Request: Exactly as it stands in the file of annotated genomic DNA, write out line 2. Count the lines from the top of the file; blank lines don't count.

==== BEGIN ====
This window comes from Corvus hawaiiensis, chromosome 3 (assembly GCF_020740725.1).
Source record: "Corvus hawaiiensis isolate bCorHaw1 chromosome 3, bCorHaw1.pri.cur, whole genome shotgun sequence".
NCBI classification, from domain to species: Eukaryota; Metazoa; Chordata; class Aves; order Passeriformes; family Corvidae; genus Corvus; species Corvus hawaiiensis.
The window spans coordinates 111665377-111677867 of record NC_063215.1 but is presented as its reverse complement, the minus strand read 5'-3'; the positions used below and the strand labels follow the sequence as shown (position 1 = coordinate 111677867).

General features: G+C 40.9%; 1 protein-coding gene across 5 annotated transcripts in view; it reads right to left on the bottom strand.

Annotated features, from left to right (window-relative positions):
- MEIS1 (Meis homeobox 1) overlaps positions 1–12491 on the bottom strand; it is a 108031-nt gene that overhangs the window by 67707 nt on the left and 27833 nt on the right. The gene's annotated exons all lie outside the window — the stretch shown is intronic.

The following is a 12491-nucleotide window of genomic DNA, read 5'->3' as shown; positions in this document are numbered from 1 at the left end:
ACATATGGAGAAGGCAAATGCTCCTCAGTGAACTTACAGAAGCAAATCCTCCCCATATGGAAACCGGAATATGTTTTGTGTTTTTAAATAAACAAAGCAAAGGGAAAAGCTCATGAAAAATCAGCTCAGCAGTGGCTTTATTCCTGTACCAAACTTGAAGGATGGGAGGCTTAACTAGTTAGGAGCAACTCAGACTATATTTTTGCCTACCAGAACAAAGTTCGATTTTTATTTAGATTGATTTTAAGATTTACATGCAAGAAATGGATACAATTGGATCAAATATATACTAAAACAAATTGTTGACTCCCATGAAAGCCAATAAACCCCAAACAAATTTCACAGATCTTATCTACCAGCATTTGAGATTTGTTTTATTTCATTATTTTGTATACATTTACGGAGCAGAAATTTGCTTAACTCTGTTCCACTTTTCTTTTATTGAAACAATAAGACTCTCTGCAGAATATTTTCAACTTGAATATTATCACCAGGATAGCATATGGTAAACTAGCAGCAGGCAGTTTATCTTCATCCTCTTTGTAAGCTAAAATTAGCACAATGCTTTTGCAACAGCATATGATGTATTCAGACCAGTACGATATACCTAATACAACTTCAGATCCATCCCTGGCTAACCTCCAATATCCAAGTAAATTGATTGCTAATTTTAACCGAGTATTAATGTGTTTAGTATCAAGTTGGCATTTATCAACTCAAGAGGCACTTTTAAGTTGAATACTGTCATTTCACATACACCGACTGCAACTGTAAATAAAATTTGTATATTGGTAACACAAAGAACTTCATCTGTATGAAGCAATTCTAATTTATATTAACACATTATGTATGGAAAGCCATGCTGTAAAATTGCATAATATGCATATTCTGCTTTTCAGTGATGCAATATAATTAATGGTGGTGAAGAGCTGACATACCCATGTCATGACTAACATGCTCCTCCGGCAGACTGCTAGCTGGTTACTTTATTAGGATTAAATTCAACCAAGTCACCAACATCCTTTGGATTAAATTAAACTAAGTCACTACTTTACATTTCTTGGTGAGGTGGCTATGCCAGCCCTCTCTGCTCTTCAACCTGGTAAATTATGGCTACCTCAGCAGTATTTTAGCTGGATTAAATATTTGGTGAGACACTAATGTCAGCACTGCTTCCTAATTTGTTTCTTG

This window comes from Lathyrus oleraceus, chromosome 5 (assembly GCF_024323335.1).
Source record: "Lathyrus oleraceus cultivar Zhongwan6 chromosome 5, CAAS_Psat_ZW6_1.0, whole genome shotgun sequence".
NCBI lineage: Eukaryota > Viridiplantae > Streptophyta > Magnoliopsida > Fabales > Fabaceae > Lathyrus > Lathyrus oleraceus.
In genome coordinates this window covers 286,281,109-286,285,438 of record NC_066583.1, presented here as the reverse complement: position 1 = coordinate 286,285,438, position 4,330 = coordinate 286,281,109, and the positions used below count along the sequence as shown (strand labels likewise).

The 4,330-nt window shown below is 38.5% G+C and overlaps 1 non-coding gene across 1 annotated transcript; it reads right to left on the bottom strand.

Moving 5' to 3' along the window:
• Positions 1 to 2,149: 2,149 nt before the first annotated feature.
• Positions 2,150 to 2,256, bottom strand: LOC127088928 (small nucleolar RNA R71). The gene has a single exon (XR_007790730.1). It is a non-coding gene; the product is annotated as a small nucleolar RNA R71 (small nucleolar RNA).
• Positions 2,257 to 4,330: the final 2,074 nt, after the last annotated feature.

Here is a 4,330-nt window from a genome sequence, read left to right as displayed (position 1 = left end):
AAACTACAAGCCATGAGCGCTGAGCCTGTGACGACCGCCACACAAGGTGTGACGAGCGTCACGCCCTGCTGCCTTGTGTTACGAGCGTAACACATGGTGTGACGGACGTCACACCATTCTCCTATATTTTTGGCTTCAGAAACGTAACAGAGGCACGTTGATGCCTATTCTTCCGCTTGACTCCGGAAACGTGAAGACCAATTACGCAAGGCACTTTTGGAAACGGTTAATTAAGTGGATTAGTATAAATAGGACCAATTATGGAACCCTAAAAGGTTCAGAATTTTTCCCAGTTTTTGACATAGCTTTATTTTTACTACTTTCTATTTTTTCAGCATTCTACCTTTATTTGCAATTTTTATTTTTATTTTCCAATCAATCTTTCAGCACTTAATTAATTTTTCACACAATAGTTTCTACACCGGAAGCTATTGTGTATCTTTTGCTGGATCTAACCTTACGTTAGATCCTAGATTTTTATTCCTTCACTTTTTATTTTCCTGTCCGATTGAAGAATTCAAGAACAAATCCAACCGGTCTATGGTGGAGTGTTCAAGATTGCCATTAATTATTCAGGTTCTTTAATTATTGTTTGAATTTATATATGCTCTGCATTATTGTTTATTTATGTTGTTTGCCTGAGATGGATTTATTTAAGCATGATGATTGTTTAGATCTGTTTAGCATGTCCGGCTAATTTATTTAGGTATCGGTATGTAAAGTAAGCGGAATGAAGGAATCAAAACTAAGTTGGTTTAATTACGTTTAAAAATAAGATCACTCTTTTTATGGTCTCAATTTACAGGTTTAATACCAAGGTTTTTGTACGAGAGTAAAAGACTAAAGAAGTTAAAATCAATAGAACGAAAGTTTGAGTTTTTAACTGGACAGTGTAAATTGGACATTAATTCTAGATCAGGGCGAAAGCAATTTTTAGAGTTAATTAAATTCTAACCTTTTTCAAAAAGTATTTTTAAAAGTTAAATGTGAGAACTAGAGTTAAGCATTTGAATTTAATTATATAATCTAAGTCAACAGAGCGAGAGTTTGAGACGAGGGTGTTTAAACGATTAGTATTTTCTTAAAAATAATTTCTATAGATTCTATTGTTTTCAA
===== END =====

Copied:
Source record: "Corvus hawaiiensis isolate bCorHaw1 chromosome 3, bCorHaw1.pri.cur, whole genome shotgun sequence".